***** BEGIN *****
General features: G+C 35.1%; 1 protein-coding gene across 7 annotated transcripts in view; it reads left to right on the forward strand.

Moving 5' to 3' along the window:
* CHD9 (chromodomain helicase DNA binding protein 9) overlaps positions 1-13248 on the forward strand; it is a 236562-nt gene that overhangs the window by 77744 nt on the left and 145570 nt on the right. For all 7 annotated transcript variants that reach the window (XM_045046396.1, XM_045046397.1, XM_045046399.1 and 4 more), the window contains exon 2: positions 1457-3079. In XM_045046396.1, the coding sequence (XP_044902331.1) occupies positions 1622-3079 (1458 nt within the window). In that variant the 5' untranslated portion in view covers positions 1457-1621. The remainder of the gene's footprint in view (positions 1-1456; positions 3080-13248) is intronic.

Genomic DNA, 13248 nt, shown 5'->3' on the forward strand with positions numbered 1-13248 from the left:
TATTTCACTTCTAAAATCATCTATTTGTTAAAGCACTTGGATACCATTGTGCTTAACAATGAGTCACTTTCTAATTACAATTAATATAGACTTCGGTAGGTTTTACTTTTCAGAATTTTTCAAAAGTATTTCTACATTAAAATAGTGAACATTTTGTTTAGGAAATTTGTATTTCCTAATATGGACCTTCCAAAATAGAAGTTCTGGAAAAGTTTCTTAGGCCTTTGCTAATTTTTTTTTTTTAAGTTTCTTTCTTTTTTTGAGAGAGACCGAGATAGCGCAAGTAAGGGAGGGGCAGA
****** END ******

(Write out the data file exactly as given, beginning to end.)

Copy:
General features: G+C 35.1%; 1 protein-coding gene across 7 annotated transcripts in view; it reads left to right on the forward strand.

Moving 5' to 3' along the window:
* CHD9 (chromodomain helicase DNA binding protein 9) overlaps positions 1-13248 on the forward strand; it is a 236562-nt gene that overhangs the window by 77744 nt on the left and 145570 nt on the right. For all 7 annotated transcript variants that reach the window (XM_045046396.1, XM_045046397.1, XM_045046399.1 and 4 more), the window contains exon 2: positions 1457-3079. In XM_045046396.1, the coding sequence (XP_044902331.1) occupies positions 1622-3079 (1458 nt within the window). In that variant the 5' untranslated portion in view covers positions 1457-1621. The remainder of the gene's footprint in view (positions 1-1456; positions 3080-13248) is intronic.

Genomic DNA, 13248 nt, shown 5'->3' on the forward strand with positions numbered 1-13248 from the left:
TATTTCACTTCTAAAATCATCTATTTGTTAAAGCACTTGGATACCATTGTGCTTAACAATGAGTCACTTTCTAATTACAATTAATATAGACTTCGGTAGGTTTTACTTTTCAGAATTTTTCAAAAGTATTTCTACATTAAAATAGTGAACATTTTGTTTAGGAAATTTGTATTTCCTAATATGGACCTTCCAAAATAGAAGTTCTGGAAAAGTTTCTTAGGCCTTTGCTAATTTTTTTTTTTTAAGTTTCTTTCTTTTTTTGAGAGAGACCGAGATAGCGCAAGTAAGGGAGGGGCAGA